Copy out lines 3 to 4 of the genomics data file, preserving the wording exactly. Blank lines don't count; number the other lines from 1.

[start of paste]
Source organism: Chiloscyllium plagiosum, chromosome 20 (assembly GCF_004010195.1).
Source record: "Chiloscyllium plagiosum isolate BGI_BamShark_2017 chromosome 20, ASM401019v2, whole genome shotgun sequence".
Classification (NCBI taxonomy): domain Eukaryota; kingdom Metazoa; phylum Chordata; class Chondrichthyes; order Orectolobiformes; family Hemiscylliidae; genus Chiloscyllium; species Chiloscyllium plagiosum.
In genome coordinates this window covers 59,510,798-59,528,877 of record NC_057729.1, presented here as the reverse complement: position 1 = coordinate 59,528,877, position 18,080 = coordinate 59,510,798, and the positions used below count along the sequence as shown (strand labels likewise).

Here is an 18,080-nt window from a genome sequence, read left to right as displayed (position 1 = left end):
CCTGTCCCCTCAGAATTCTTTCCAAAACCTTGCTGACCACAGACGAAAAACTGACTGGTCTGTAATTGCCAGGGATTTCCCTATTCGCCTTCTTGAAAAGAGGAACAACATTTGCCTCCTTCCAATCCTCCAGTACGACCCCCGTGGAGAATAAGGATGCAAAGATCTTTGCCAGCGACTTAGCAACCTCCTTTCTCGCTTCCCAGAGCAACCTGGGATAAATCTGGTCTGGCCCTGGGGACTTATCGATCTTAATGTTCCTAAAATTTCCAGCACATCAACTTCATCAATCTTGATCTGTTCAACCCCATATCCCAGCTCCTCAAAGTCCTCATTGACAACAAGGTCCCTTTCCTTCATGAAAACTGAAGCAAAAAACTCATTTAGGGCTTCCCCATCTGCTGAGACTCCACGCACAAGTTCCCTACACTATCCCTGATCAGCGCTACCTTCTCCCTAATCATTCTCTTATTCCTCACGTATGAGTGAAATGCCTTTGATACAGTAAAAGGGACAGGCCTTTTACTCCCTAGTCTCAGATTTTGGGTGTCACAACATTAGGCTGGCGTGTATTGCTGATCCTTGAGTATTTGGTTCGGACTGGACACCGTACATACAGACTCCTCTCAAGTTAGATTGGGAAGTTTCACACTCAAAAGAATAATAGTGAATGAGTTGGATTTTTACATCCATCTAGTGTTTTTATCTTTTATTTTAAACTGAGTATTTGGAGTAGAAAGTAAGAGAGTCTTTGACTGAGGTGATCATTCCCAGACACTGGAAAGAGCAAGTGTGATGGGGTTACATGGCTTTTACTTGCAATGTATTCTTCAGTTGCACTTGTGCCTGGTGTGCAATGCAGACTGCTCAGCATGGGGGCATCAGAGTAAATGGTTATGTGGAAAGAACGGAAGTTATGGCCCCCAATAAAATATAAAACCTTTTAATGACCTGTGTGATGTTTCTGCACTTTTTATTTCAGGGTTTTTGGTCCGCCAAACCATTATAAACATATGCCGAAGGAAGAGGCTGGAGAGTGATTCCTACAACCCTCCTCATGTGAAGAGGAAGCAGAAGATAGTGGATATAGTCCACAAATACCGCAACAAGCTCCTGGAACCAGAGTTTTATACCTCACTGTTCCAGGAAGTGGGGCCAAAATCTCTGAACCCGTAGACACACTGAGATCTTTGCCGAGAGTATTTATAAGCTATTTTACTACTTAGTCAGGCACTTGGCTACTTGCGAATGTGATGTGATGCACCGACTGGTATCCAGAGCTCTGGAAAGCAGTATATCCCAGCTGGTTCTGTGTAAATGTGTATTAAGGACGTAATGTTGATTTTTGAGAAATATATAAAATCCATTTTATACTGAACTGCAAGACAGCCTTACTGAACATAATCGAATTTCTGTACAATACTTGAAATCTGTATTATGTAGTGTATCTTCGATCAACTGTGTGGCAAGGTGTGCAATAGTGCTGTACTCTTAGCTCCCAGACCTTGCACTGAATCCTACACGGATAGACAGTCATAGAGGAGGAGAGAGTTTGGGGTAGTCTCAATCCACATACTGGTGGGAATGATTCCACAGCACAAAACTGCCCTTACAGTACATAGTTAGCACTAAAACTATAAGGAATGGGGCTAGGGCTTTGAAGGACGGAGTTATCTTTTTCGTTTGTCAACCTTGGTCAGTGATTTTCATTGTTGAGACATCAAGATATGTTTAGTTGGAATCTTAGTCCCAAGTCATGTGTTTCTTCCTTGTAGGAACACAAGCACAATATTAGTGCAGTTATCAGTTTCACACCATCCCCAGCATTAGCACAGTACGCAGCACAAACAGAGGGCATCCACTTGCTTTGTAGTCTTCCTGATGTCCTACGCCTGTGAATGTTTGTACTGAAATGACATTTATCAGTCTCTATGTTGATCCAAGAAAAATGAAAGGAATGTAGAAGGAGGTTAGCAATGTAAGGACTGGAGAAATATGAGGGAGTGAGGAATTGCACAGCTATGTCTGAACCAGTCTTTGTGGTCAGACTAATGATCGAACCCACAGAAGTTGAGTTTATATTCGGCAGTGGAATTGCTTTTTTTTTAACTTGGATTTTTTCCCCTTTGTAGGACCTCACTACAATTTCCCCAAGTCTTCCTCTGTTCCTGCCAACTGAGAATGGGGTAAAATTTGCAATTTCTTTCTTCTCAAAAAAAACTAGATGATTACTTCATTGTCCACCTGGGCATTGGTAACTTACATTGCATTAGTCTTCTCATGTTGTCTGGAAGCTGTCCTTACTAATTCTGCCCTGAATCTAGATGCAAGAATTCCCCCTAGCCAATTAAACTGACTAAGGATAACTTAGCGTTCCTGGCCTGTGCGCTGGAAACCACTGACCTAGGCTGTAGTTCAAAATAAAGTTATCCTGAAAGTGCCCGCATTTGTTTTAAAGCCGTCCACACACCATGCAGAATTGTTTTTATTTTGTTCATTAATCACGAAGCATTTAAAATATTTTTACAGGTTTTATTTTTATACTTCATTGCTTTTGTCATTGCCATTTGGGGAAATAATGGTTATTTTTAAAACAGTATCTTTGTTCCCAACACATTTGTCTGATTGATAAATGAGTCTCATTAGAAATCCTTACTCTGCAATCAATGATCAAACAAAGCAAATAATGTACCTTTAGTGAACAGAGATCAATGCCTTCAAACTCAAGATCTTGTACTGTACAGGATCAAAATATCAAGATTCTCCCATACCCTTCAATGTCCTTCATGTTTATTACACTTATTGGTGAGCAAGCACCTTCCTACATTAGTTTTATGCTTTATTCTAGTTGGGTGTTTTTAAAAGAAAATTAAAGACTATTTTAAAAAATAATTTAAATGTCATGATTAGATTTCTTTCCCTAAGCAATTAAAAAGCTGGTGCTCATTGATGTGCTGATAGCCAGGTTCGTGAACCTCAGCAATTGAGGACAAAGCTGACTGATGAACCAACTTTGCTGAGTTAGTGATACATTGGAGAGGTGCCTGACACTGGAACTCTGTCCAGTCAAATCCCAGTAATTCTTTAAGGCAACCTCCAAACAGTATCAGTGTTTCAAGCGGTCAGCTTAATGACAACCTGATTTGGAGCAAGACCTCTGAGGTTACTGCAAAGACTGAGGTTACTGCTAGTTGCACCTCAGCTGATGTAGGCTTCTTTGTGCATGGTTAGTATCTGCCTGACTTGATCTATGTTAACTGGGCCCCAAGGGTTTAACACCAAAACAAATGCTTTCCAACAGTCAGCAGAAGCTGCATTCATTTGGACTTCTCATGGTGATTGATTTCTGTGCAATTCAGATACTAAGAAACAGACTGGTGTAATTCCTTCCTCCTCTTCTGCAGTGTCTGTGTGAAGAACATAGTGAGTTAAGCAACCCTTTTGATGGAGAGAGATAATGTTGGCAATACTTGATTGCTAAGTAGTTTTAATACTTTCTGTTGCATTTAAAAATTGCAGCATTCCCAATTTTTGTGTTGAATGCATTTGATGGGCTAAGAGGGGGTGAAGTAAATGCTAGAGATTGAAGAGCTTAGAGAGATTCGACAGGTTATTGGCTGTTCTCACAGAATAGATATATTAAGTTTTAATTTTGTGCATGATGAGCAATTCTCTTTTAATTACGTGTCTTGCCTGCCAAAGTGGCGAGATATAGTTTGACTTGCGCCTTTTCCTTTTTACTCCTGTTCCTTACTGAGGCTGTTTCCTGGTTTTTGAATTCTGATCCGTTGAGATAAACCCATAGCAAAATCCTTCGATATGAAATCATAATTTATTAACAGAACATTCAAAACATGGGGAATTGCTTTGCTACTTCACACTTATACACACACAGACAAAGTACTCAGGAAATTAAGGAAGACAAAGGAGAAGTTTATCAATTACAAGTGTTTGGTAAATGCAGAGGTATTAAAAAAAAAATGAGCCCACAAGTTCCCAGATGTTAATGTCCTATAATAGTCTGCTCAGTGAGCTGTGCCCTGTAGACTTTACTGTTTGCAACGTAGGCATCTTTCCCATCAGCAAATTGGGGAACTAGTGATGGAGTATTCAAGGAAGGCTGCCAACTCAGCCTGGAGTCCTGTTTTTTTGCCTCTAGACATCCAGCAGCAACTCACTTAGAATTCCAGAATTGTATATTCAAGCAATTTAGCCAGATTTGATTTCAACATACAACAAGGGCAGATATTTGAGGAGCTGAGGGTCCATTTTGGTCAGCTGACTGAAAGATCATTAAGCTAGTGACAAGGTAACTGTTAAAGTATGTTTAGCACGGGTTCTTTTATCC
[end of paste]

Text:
Classification (NCBI taxonomy): domain Eukaryota; kingdom Metazoa; phylum Chordata; class Chondrichthyes; order Orectolobiformes; family Hemiscylliidae; genus Chiloscyllium; species Chiloscyllium plagiosum.
In genome coordinates this window covers 59,510,798-59,528,877 of record NC_057729.1, presented here as the reverse complement: position 1 = coordinate 59,528,877, position 18,080 = coordinate 59,510,798, and the positions used below count along the sequence as shown (strand labels likewise).